Employees who believe that they have been discriminated against by their employer may pursue claims under a variety of federal and state laws. Most federal discrimination claims fall under Title VII of the Civil Rights Act of 1961 (“Title VII”), which requires timely administrative exhaustion with the Equal Employment Opportunity Commission (“EEOC”) or an affiliated state commission. In Massachusetts, discrimination claims under Title VII or Mass. Gen. Laws Ch. 151B (“Chapter 151B”) must be filed with the EEOC or with the Massachusetts Commission Against Discrimination (“MCAD”) within 300 days of the alleged adverse employment action. But, a recent decision from the United States Court of Appeals for the First Circuit serves as a good reminder that a claim for race-based discrimination may still be viable many years after the 300-day window has closed.
Sneaky Section 1981 claims
Plaintiff Jeannette Buntin, acting as adminstratrix of her father Oswald Hixon’s estate, filed a Section 1981 claim in Massachusetts Superior Court on February 6, 2015, alleging that her father’s employer, the City of Boston, had violated 42 U.S.C. § 1981 (“Section 1981”). Section 1981 guarantees, in relevant part, the rights of all persons in the United States “to make and enforce contracts . . . and to the full and equal benefit of all laws and proceedings . . . as is enjoyed by white citizens . . .” 42 U.S.C. § 1981(a). Section 1981 has been interpreted to prohibit “disparate treatment” discrimination, treating two groups differently because of their race, and retaliation against employees who pursue their rights under the statute.
Hixon, who was black, worked for the City of Boston for nine years before he was issued a warning for bringing his personal vehicle into City facilities to be repaired. Hixon was issued a written warning on February 4, 2011. Hixon protested to his two white supervisors that his suspension was discriminatory, as many other white employees had also brought their cars for repairs without being written up. Despite his protests, Hixon was suspended on February 7, 2011, and terminated on February 10, 2011, for a purported violation of the City’s drug and alcohol policy. On December 13, 2013, Hixon filed a discrimination and retaliation claim with the MCAD, but it was dismissed as untimely because it was outside the 300-day window allowed by Chapter 151B.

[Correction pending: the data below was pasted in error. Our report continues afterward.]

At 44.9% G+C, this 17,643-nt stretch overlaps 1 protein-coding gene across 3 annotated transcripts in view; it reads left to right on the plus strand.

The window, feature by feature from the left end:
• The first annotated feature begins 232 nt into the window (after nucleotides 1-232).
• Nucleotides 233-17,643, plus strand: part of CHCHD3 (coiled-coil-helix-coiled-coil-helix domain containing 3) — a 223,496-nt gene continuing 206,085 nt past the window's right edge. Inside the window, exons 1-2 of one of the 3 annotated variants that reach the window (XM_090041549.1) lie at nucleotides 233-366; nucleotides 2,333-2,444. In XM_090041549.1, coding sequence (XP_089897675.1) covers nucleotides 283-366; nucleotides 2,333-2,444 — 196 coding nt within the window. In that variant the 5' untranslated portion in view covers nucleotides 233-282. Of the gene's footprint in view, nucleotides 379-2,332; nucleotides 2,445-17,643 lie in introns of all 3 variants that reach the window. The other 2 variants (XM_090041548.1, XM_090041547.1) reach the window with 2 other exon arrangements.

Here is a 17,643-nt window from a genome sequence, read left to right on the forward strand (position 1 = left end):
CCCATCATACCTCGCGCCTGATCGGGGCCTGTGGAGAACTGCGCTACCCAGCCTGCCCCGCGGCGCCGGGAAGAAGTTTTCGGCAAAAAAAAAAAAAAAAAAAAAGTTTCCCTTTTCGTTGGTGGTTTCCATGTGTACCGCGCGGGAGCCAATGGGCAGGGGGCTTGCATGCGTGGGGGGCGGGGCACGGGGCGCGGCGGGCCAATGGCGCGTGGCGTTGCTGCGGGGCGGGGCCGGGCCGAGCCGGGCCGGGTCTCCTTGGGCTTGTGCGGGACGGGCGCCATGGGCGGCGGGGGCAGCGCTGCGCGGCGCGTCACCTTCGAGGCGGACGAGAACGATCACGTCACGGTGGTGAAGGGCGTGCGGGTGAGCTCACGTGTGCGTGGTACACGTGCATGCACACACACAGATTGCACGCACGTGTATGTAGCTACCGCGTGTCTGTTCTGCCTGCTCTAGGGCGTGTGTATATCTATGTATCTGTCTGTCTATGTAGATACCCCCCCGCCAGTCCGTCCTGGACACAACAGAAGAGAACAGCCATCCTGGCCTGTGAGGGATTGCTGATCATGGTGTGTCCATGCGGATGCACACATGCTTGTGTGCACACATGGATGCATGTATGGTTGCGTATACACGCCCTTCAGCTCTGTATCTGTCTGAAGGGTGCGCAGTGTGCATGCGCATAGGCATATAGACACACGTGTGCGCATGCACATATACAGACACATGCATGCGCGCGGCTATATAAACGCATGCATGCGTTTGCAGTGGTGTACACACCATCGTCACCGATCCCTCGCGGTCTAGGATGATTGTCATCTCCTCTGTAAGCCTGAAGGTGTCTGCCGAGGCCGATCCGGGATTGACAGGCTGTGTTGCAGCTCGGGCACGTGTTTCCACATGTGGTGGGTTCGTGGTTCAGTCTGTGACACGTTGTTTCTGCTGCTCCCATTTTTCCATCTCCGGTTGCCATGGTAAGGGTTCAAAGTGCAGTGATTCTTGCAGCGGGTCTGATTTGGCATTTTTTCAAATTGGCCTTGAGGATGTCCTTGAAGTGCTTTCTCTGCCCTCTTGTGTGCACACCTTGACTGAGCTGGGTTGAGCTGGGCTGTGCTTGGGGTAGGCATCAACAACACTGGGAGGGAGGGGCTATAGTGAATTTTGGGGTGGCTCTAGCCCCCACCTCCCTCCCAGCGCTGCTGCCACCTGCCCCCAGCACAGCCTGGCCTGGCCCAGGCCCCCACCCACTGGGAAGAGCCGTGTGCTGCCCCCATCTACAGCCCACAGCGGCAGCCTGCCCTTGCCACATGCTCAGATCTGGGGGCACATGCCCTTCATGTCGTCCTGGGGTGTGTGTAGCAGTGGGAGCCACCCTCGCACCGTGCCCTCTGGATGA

Hixon passed away in 2014, and his daughter subsequently filed claims under Section 1981 and 42 U.S.C. § 1983 (“Section 1983”) in the Superior Court on February 6, 2015. The City removed the case to federal court, and the United States District Court for the District of Massachusetts dismissed the case because Hixon had not filed an administrative charge with the MCAD within the statutory time limit.
Buntin appealed the trial court’s decision to the First Circuit Court of Appeals. The Appeals Court upheld the trial court’s decision regarding Hixon’s Section 1983 claim, but it overturned the dismissal of the Section 1981 claim, because the MCAD’s 300-day time limit does not apply to claims under Section 1981. The City also argued that the claim should be dismissed because the lawsuit was filed outside of Section 1981’s four-year statute of limitations. However, the Appeals Court held that the claim was timely, but just barely, noting that, discrimination and retaliation claims do not accrue until the alleged unlawful act has a “tangible effect on the employee and the employee has notice of both the act and its [harm and basis].” Shervin v. Partners Healthcare Sys., Inc., 804 F.3d 23, 33 (1st Cir. 2015). Thus, the Appeals Court found that the cause of action did not accrue until February 7, 2011, when Hixon learned of his suspension, or February 10, 2011, when Hixon learned he had been terminated. The case, Buntin v. City of Boston (1st Cir. 2015), was remanded back to the District Court for further proceedings, so any potential liability remains unresolved.
Takeaways . . .
Although Massachusetts employers may be familiar with the administrative exhaustion requirements and the 300-day deadline for claims filed with the MCAD or the EEOC, employers need to remember that they are also subject to federal laws such as Section 1981. Section 1981 extends the time frame within which an employee can bring a claim of race-based discrimination, because it does not require that the employee file any charge with a state or federal agency. Section 1981’s four-year statute of limitations begins to run at the time when the employee has been informed of an alleged adverse employment event. Thus, Massachusetts employers may face the risk of liability for claims of race-based discrimination and subsequent retaliation many years after an employee is terminated or suspended. Employers must be vigilant when terminating or suspending employees and should take care to preserve relevant documentation, including emails, in case a Section 1981 claim comes forward.